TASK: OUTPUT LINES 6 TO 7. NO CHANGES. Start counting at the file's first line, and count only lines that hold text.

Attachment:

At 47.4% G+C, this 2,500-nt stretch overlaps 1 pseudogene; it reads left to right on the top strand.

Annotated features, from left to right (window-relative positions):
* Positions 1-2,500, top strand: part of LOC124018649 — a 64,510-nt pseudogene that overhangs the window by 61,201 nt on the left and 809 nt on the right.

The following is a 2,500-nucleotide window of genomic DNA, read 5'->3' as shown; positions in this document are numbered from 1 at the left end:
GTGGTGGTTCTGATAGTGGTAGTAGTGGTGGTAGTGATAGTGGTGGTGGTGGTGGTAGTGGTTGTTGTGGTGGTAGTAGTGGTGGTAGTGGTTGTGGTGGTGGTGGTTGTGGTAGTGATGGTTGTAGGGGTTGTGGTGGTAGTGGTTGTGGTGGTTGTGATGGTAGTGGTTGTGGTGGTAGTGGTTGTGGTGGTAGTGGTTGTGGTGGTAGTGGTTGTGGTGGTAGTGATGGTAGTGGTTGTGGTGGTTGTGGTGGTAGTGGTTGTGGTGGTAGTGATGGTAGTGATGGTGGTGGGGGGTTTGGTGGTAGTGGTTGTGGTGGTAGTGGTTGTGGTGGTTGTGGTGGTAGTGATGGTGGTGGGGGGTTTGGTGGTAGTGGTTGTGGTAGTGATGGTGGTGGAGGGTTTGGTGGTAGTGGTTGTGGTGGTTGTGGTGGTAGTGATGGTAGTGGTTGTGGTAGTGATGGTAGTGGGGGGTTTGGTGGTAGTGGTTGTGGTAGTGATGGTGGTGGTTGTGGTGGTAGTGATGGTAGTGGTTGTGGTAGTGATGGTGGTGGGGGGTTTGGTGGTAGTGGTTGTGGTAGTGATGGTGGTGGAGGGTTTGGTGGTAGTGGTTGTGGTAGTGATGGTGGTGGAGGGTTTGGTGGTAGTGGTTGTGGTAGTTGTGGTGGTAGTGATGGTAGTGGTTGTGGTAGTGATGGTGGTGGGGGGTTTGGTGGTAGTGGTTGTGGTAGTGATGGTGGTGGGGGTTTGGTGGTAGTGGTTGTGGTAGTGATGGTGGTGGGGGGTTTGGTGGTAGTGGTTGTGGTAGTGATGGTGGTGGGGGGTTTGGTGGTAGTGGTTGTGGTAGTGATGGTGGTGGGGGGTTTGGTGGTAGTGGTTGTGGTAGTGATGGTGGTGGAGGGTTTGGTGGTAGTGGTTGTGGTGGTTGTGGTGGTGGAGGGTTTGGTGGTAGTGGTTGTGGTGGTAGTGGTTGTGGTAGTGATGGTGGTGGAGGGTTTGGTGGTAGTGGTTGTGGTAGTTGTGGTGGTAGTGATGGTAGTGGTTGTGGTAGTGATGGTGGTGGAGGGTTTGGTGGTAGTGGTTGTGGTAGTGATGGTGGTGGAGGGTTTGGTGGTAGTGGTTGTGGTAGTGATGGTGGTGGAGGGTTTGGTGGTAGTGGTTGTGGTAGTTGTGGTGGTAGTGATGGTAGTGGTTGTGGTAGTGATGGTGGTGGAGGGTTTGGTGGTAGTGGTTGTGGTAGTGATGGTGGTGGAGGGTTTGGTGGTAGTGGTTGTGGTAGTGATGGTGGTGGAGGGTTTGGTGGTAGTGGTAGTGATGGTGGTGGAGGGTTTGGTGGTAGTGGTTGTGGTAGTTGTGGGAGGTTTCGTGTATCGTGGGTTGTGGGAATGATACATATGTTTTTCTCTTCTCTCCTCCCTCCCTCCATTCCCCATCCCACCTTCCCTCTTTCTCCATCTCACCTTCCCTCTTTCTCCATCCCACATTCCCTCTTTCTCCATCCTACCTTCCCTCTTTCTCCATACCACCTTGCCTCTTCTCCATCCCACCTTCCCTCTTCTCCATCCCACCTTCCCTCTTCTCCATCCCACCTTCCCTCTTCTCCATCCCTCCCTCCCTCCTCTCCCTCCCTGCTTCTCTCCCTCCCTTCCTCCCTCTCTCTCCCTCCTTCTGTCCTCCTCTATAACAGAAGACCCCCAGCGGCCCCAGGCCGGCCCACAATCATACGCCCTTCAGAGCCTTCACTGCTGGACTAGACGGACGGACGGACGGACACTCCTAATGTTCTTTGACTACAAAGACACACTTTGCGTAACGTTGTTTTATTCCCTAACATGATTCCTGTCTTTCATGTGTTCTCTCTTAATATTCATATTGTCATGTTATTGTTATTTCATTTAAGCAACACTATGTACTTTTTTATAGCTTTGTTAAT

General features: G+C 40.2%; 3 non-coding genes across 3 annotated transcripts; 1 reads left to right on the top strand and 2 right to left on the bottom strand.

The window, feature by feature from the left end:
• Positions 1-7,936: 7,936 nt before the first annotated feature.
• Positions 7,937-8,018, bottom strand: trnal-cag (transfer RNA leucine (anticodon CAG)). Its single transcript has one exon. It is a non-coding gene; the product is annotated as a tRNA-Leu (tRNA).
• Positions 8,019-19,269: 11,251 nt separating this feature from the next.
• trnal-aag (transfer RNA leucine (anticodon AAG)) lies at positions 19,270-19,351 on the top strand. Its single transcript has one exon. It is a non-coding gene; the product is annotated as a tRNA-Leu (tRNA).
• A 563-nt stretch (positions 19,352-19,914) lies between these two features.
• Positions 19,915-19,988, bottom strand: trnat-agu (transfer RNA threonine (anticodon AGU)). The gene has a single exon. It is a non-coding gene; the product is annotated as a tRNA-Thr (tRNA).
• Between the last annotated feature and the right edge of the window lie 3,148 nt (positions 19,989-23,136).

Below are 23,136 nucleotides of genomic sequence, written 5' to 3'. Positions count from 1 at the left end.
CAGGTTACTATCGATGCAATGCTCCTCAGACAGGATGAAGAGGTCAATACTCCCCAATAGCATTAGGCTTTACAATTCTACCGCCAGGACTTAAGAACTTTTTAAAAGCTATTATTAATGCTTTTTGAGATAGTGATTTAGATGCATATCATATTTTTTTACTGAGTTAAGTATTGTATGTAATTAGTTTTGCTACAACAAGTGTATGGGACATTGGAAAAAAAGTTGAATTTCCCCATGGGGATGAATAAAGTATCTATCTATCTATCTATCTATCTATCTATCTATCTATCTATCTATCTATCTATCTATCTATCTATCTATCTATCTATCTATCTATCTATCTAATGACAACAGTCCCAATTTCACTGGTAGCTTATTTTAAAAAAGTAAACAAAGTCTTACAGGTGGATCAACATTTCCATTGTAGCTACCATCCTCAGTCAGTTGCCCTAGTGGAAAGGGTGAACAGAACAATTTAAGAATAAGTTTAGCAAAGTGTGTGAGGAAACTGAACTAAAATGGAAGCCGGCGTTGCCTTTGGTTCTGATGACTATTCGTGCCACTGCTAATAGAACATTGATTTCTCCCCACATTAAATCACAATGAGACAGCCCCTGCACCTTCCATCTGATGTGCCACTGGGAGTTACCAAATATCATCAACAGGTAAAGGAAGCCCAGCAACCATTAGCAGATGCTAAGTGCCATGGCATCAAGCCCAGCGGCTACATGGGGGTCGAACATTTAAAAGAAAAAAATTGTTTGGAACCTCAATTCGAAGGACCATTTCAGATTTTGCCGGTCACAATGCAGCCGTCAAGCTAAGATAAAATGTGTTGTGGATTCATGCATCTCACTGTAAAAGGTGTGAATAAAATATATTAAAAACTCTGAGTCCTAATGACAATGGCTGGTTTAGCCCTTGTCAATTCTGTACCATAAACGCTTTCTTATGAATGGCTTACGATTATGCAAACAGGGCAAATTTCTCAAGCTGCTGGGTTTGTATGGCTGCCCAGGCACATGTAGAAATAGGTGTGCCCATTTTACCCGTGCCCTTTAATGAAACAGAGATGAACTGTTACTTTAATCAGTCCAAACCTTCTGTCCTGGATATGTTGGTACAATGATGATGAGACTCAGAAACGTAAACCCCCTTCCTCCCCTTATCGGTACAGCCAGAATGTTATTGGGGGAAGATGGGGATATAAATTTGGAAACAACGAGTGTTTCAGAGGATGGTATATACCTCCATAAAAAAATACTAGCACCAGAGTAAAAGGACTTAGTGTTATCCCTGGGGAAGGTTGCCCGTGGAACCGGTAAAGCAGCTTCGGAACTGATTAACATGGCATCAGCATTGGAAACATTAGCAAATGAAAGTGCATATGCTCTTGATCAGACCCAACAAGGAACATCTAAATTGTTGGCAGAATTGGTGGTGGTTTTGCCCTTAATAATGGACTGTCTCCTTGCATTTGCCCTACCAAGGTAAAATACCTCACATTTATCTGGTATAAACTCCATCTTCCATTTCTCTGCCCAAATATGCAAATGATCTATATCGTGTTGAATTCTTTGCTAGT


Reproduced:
General features: G+C 40.2%; 3 non-coding genes across 3 annotated transcripts; 1 reads left to right on the top strand and 2 right to left on the bottom strand.

The window, feature by feature from the left end: